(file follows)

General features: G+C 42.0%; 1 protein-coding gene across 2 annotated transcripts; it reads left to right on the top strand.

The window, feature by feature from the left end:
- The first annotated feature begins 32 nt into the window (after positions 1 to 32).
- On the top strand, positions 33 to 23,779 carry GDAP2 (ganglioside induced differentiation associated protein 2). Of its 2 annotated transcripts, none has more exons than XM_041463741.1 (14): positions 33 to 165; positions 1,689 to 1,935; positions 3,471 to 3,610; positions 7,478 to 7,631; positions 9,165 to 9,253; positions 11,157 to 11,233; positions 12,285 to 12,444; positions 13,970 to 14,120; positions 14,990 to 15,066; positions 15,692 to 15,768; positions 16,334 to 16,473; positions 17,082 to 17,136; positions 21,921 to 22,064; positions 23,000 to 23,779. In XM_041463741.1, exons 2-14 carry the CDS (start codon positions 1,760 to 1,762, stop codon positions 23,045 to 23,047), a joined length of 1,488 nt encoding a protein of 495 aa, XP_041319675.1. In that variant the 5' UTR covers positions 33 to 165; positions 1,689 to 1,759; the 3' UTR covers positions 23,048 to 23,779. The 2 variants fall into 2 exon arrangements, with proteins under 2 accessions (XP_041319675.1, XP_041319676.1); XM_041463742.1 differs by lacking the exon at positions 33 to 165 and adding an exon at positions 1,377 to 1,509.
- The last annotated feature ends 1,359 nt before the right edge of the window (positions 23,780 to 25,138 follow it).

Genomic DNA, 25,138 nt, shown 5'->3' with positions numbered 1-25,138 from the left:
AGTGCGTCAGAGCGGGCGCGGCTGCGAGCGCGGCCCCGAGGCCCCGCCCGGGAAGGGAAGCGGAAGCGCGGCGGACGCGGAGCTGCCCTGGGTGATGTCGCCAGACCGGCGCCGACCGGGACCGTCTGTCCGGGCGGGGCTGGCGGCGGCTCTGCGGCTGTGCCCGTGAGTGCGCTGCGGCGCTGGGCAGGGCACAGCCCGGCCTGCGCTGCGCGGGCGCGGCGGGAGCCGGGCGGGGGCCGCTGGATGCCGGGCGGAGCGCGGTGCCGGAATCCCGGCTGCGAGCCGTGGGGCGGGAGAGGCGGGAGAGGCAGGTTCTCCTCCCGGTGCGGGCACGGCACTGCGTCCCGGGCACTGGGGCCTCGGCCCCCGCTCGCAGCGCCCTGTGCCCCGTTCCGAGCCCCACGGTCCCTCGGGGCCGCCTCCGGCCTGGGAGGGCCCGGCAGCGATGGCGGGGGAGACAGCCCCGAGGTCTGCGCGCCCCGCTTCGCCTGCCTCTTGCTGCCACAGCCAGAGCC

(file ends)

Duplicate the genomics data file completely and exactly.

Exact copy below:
General features: G+C 42.0%; 1 protein-coding gene across 2 annotated transcripts; it reads left to right on the top strand.

The window, feature by feature from the left end:
- The first annotated feature begins 32 nt into the window (after positions 1 to 32).
- On the top strand, positions 33 to 23,779 carry GDAP2 (ganglioside induced differentiation associated protein 2). Of its 2 annotated transcripts, none has more exons than XM_041463741.1 (14): positions 33 to 165; positions 1,689 to 1,935; positions 3,471 to 3,610; positions 7,478 to 7,631; positions 9,165 to 9,253; positions 11,157 to 11,233; positions 12,285 to 12,444; positions 13,970 to 14,120; positions 14,990 to 15,066; positions 15,692 to 15,768; positions 16,334 to 16,473; positions 17,082 to 17,136; positions 21,921 to 22,064; positions 23,000 to 23,779. In XM_041463741.1, exons 2-14 carry the CDS (start codon positions 1,760 to 1,762, stop codon positions 23,045 to 23,047), a joined length of 1,488 nt encoding a protein of 495 aa, XP_041319675.1. In that variant the 5' UTR covers positions 33 to 165; positions 1,689 to 1,759; the 3' UTR covers positions 23,048 to 23,779. The 2 variants fall into 2 exon arrangements, with proteins under 2 accessions (XP_041319675.1, XP_041319676.1); XM_041463742.1 differs by lacking the exon at positions 33 to 165 and adding an exon at positions 1,377 to 1,509.
- The last annotated feature ends 1,359 nt before the right edge of the window (positions 23,780 to 25,138 follow it).

Genomic DNA, 25,138 nt, shown 5'->3' with positions numbered 1-25,138 from the left:
AGTGCGTCAGAGCGGGCGCGGCTGCGAGCGCGGCCCCGAGGCCCCGCCCGGGAAGGGAAGCGGAAGCGCGGCGGACGCGGAGCTGCCCTGGGTGATGTCGCCAGACCGGCGCCGACCGGGACCGTCTGTCCGGGCGGGGCTGGCGGCGGCTCTGCGGCTGTGCCCGTGAGTGCGCTGCGGCGCTGGGCAGGGCACAGCCCGGCCTGCGCTGCGCGGGCGCGGCGGGAGCCGGGCGGGGGCCGCTGGATGCCGGGCGGAGCGCGGTGCCGGAATCCCGGCTGCGAGCCGTGGGGCGGGAGAGGCGGGAGAGGCAGGTTCTCCTCCCGGTGCGGGCACGGCACTGCGTCCCGGGCACTGGGGCCTCGGCCCCCGCTCGCAGCGCCCTGTGCCCCGTTCCGAGCCCCACGGTCCCTCGGGGCCGCCTCCGGCCTGGGAGGGCCCGGCAGCGATGGCGGGGGAGACAGCCCCGAGGTCTGCGCGCCCCGCTTCGCCTGCCTCTTGCTGCCACAGCCAGAGCC